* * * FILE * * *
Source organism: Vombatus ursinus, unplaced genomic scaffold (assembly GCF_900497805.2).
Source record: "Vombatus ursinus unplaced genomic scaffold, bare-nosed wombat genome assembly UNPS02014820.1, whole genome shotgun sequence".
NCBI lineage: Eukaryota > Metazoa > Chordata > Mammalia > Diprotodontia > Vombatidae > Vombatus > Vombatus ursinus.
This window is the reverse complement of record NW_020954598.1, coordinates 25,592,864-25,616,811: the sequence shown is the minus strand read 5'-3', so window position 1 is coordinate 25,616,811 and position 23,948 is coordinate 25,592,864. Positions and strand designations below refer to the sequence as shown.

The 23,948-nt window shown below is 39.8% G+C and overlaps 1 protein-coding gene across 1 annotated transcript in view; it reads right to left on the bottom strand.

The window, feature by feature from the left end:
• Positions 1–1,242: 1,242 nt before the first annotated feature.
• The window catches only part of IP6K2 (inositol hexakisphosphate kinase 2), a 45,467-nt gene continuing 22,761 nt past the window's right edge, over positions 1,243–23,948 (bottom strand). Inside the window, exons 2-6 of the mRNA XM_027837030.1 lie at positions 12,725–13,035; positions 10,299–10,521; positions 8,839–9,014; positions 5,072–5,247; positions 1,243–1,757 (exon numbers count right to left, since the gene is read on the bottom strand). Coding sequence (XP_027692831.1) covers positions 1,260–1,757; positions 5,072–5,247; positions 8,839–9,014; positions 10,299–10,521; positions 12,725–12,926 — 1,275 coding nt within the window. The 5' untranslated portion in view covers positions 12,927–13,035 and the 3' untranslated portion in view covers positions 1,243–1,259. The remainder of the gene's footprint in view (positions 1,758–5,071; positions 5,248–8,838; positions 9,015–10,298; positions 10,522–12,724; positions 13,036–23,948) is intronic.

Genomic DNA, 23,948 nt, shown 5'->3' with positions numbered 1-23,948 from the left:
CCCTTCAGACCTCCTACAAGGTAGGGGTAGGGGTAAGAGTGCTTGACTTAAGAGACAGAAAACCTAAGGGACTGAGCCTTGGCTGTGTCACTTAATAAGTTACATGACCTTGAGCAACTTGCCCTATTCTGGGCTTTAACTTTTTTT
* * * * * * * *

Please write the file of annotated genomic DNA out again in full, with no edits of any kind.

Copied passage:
Source organism: Vombatus ursinus, unplaced genomic scaffold (assembly GCF_900497805.2).
Source record: "Vombatus ursinus unplaced genomic scaffold, bare-nosed wombat genome assembly UNPS02014820.1, whole genome shotgun sequence".
NCBI lineage: Eukaryota > Metazoa > Chordata > Mammalia > Diprotodontia > Vombatidae > Vombatus > Vombatus ursinus.
This window is the reverse complement of record NW_020954598.1, coordinates 25,592,864-25,616,811: the sequence shown is the minus strand read 5'-3', so window position 1 is coordinate 25,616,811 and position 23,948 is coordinate 25,592,864. Positions and strand designations below refer to the sequence as shown.

The 23,948-nt window shown below is 39.8% G+C and overlaps 1 protein-coding gene across 1 annotated transcript in view; it reads right to left on the bottom strand.

The window, feature by feature from the left end:
• Positions 1–1,242: 1,242 nt before the first annotated feature.
• The window catches only part of IP6K2 (inositol hexakisphosphate kinase 2), a 45,467-nt gene continuing 22,761 nt past the window's right edge, over positions 1,243–23,948 (bottom strand). Inside the window, exons 2-6 of the mRNA XM_027837030.1 lie at positions 12,725–13,035; positions 10,299–10,521; positions 8,839–9,014; positions 5,072–5,247; positions 1,243–1,757 (exon numbers count right to left, since the gene is read on the bottom strand). Coding sequence (XP_027692831.1) covers positions 1,260–1,757; positions 5,072–5,247; positions 8,839–9,014; positions 10,299–10,521; positions 12,725–12,926 — 1,275 coding nt within the window. The 5' untranslated portion in view covers positions 12,927–13,035 and the 3' untranslated portion in view covers positions 1,243–1,259. The remainder of the gene's footprint in view (positions 1,758–5,071; positions 5,248–8,838; positions 9,015–10,298; positions 10,522–12,724; positions 13,036–23,948) is intronic.

Genomic DNA, 23,948 nt, shown 5'->3' with positions numbered 1-23,948 from the left:
CCCTTCAGACCTCCTACAAGGTAGGGGTAGGGGTAAGAGTGCTTGACTTAAGAGACAGAAAACCTAAGGGACTGAGCCTTGGCTGTGTCACTTAATAAGTTACATGACCTTGAGCAACTTGCCCTATTCTGGGCTTTAACTTTTTTT